Prestigious distinction for European junior research group leaders Dr. Sourjik's research centres on the way bacteria recognise and process chemical stimuli
The European Molecular Biology Organisation (EMBO) has announced the outcome of the selection round for its "EMBO Young Investigator" programme. Among this year's winners is Dr. Victor Sourjik of the Centre for Molecular Biology (ZMBH) at the University of Heidelberg. Dr. Sourjik receives the distinction for his research on signal transmission in bacteria cells.
The "EMBO Young Investigator" programme was initiated in 2000 to select and support the best young European researchers working in molecular biology. In a three-stage selection process taking account of scientific achievements and research programmes, 21 recipients have been singled out from all over Europe. An important prerequisite is that the applicants have not been in charge of their own lab for more than four years and that they can engage in independent investigation of the scientific issues they are interested in. The programme supports the recipients with a mentor system and the organisation of courses and symposia. In addition, the scientists selected receive annual prize monies of 15,000 euros.
Dr. Victor Sourjik studied biophysics in Moscow and did his doctoral dissertation in the field of molecular microbiology at the University of Regensburg. Subsequently he was a postdoc at the Department of Molecular and Cell Biology at Harvard University before joining the Centre for Molecular Biology (ZMBH) at the University of Heidelberg in 2003 as junior research group leader.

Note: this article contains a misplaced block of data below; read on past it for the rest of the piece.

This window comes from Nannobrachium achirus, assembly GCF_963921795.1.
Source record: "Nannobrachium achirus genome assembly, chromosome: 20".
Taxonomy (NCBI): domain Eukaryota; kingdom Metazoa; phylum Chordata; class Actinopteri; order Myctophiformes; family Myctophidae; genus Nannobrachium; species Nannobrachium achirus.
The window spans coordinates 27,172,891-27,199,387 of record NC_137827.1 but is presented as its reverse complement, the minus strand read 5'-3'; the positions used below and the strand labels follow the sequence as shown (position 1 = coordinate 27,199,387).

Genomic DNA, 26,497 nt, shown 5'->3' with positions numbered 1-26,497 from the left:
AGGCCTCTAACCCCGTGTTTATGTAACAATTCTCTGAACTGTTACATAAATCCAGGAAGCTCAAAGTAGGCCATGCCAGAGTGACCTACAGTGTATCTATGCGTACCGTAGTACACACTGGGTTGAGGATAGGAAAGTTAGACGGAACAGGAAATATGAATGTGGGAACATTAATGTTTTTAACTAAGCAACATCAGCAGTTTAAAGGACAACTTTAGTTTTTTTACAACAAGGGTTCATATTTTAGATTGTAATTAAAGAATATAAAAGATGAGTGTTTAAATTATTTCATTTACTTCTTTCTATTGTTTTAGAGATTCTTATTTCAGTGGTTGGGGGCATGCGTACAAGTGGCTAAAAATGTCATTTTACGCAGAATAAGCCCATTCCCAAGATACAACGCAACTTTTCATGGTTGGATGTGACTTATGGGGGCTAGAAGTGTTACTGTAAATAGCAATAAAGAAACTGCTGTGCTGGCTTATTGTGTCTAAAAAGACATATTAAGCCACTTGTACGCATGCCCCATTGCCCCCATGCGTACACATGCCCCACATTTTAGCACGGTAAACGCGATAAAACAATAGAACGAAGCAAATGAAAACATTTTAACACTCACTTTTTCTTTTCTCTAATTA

Dr. Sourjik investigates how bacteria recognise and process chemical stimuli. Bacteria are able to respond with astonishing sensitivity to changes in nutrient concentration (e.g. in sugar molecules) in their vicinity and to move towards the source of nutrition. The fundamental molecular features of this signal recognition and processing ability are well-known. Dr. Sourjik takes a systems biological approach by using quantitative fluorescence microscopy on living cells to determine the localisation of all the molecules involved and their interactions in the cell. In conjunction with theoretical physicists from Heidelberg, Berlin and Princeton these data are used to develop mathematical models enhancing our understanding of signal transmission principles in biological organisms. For more details on Dr. Sourjik's work, readers are invited to consult his homepage (www.zmbh.uni-heidelberg.de/Sourjik/ ).
At present, Dr. Sourjik is one of four independent junior research group leaders at the Centre for Molecular Biology. The resources for this programme are supplied by the Centre itself. Dr. Sourjik is also a member of the cluster of excellence "Cellular Networks" selected for funding on 13 October in the first round of Germany's Initiative for Excellence organised by the Federal and state governments.
For a photo of Dr. Sourjik contact firstname.lastname@example.org.
Additional information on the "EMBO Young Investigator" programme can be found at www.embo.org/about_embo/press/new_yips06.html.
For more information contact
Dr. Ralf Tolle
Centre for Molecular Biology (ZMBH)
University of Heidelberg
Im Neuenheimer Feld 282
phone: 06221/546816, fax: 545507
Journalists can also address their inquiries to
Dr. Michael Schwarz
Press Officer of the University of Heidelberg
phone: 06221/542310, fax: 54317
phone: 06221/542310, fax: 542317